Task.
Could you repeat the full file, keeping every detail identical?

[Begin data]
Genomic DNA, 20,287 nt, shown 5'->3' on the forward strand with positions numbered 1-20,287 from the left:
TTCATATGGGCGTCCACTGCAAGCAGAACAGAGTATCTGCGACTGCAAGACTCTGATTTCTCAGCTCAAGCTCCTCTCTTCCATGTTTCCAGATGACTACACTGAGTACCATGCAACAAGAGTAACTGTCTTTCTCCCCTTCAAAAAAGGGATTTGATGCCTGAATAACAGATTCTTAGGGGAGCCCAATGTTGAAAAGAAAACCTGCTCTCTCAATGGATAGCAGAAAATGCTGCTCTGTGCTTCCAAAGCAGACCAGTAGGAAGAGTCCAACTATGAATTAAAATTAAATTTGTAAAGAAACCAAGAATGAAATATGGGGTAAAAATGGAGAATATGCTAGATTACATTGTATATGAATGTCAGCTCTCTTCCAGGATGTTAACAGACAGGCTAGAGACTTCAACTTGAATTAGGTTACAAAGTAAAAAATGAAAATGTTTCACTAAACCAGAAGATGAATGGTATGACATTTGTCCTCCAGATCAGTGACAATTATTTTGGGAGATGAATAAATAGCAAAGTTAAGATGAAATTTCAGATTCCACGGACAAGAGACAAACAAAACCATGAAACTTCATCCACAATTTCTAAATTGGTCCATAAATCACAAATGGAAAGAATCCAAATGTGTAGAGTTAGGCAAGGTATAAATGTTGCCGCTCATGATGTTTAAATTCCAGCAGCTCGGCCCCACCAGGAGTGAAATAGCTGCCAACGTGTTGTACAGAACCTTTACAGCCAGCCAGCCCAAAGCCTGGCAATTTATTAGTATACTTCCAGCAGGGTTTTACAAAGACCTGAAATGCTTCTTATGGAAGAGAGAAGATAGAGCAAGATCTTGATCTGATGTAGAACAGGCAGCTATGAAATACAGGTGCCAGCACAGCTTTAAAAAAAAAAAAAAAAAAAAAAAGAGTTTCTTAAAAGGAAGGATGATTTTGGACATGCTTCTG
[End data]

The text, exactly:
Genomic DNA, 20,287 nt, shown 5'->3' on the forward strand with positions numbered 1-20,287 from the left:
TTCATATGGGCGTCCACTGCAAGCAGAACAGAGTATCTGCGACTGCAAGACTCTGATTTCTCAGCTCAAGCTCCTCTCTTCCATGTTTCCAGATGACTACACTGAGTACCATGCAACAAGAGTAACTGTCTTTCTCCCCTTCAAAAAAGGGATTTGATGCCTGAATAACAGATTCTTAGGGGAGCCCAATGTTGAAAAGAAAACCTGCTCTCTCAATGGATAGCAGAAAATGCTGCTCTGTGCTTCCAAAGCAGACCAGTAGGAAGAGTCCAACTATGAATTAAAATTAAATTTGTAAAGAAACCAAGAATGAAATATGGGGTAAAAATGGAGAATATGCTAGATTACATTGTATATGAATGTCAGCTCTCTTCCAGGATGTTAACAGACAGGCTAGAGACTTCAACTTGAATTAGGTTACAAAGTAAAAAATGAAAATGTTTCACTAAACCAGAAGATGAATGGTATGACATTTGTCCTCCAGATCAGTGACAATTATTTTGGGAGATGAATAAATAGCAAAGTTAAGATGAAATTTCAGATTCCACGGACAAGAGACAAACAAAACCATGAAACTTCATCCACAATTTCTAAATTGGTCCATAAATCACAAATGGAAAGAATCCAAATGTGTAGAGTTAGGCAAGGTATAAATGTTGCCGCTCATGATGTTTAAATTCCAGCAGCTCGGCCCCACCAGGAGTGAAATAGCTGCCAACGTGTTGTACAGAACCTTTACAGCCAGCCAGCCCAAAGCCTGGCAATTTATTAGTATACTTCCAGCAGGGTTTTACAAAGACCTGAAATGCTTCTTATGGAAGAGAGAAGATAGAGCAAGATCTTGATCTGATGTAGAACAGGCAGCTATGAAATACAGGTGCCAGCACAGCTTTAAAAAAAAAAAAAAAAAAAAAAAGAGTTTCTTAAAAGGAAGGATGATTTTGGACATGCTTCTG